In summer we’re allowed to exist in limbo. At Penn we’re pushing, pressing, speed–walking from one place to another, always in the middle of something with three Google Calendar alerts vibrating our screens — but in the summer, the slow, achy days with sunscreen glopped on our cheeks and weekends that aren’t bookended by Van Pelt, we can admit we’re in transition. It’s momentary. There’s an end date. We have a whole life waiting for us in Philadelphia: class schedules, leases. And so summer, more so than any other time of the year, enables us to think about the stage of life that we’re in, to wax and to revel in our twenty–somethingness.
This summer was its own universe. It felt self–contained. I moved to Charlotte, North Carolina for an internship, five hundred miles from Philly and farther south than any place I’d ever lived. I listened to Kweder’s Spotify on the plane ride and crammed ten week’s worth of clothes into my carry on because I was irrationally stubborn about refusing to pay the checking baggage fee. I had gone through a break up and cut my hair and rewatched enough ABC Family teen shows to narrate the Uber ride from the airport in platitudes — the thought that the summer would be about Self Discovery and Finding Myself and other Lulu Lemon-worthy taglines. That didn’t happen. What did was that every one of my experiences that summer was defined by how temporary everything was, how short of an amount of time I had before I would hop on the return flight and move back onto Pine.
I lived in all–intern housing, in a dorm room we littered with popcorn crumbs and bottle caps, where I made most of my friends who all worked for the same company. I loved work—my cubicle specked with Post It notes and coffee stains, my to–do lists in marker on a whiteboard—but the corporate world was so foreign from the life I’ve built at Penn that I sometimes felt like I’d been Freaky Friday’d. The interns all knew that in a matter of weeks we’d be back to starting classes at noon and living in sweatshirts. And we were “So Excited To Go Back,” we asserted over happy hours, spilling discount beer on the corners of our work bags, exchanging Greek affiliations and college stories and orientation week plans. Work was fun, work was fine, but hey, college was waiting for us — one last year of “the best four years,” one final hurrah before “the real world” was just the world.
Ten weeks was short and every weekend was colored by urgency. I nestled into a cluster of friends and a mass of incessantly–buzzing group chats; we banded together quickly, over any trace of commonality. It felt like freshman fall in a hyperloop. I didn’t know if I’d ever be back in that city, or even back in that part of the country, and so we drove and explored and hiked and ate and danced and talked and hunted for a perfect view of the sun–speckled skyline, with a fervency I didn’t know I possessed. I was busy; I was happy. I was also constantly aware of the countdown to fall.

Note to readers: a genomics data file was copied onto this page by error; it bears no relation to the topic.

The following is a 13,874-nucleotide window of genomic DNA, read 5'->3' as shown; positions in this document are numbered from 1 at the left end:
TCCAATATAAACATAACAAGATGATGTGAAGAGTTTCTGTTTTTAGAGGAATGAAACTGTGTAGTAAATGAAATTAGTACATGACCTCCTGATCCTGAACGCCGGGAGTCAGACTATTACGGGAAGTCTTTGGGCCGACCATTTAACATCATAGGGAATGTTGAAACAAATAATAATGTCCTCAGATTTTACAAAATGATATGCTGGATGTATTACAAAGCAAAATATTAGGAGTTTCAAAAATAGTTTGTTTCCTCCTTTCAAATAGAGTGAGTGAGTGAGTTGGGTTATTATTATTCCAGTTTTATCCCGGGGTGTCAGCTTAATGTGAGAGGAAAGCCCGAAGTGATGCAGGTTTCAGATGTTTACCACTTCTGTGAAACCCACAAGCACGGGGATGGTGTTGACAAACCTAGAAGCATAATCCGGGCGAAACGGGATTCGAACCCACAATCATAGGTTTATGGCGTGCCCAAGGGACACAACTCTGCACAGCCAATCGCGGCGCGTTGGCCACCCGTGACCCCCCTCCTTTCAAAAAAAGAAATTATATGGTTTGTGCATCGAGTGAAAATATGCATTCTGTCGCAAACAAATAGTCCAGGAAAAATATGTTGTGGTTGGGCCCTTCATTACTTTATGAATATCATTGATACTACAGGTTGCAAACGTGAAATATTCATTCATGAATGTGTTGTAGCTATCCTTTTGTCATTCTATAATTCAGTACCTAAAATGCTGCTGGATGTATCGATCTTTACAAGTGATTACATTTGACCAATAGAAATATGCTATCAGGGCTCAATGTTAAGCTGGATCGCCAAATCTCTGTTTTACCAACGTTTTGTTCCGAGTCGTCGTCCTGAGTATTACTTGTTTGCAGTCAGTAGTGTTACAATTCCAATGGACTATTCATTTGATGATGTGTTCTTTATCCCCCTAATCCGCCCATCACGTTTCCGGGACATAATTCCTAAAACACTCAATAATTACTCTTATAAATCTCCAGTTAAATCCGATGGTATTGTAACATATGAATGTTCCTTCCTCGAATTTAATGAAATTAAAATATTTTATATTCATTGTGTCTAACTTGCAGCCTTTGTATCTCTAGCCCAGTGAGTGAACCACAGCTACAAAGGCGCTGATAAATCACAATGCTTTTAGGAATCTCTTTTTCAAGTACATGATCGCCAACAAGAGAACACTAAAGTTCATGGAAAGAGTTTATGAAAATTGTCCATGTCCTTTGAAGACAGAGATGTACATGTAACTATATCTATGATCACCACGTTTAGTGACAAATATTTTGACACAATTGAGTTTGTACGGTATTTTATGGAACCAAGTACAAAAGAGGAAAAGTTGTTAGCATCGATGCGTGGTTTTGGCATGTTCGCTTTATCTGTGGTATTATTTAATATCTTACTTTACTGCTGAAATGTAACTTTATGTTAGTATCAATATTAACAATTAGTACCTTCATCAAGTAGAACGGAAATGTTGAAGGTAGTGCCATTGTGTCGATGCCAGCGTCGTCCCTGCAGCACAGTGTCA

College is too long to feel temporary. We’re aware that the time goes by fast, but four years is too large a chunk of time to feel fleeting. And at Penn we’re so focused on being that we forget about becoming – about the process of twisting and changing that moulds us from the lanyard–looped freshmen binging Fruit Loops in Commons and deposits us at graduation.
But I’m a senior now. I have eight–ish months left on this campus, and the clock ticking down to May seems like it should be lit up on a scoreboard. For the first time, college feels more like a bridge to the next part of my life and less like the center of it — and for the first time, I don’t feel scared to leave. I love this place: Penn is beautiful and strange and hectic and, more often than not, the primary source of my happiness. But accepting that this time in my life has an expiration date enables me to live in it a little more, to view this year the way I viewed this summer.
The last weekend of my internship, I walked around the city, scripting eulogies in my head for the places I’d miss and the memories I’d replay later. I felt a dizzy rush of affection for a place I’d lived in for a season; I can’t imagine the force of what I’ll feel when I finally say goodbye to Penn. But when the moment comes, I know I’ll be ready. Until then, I’m living every day with the countdown to graduation on my mind.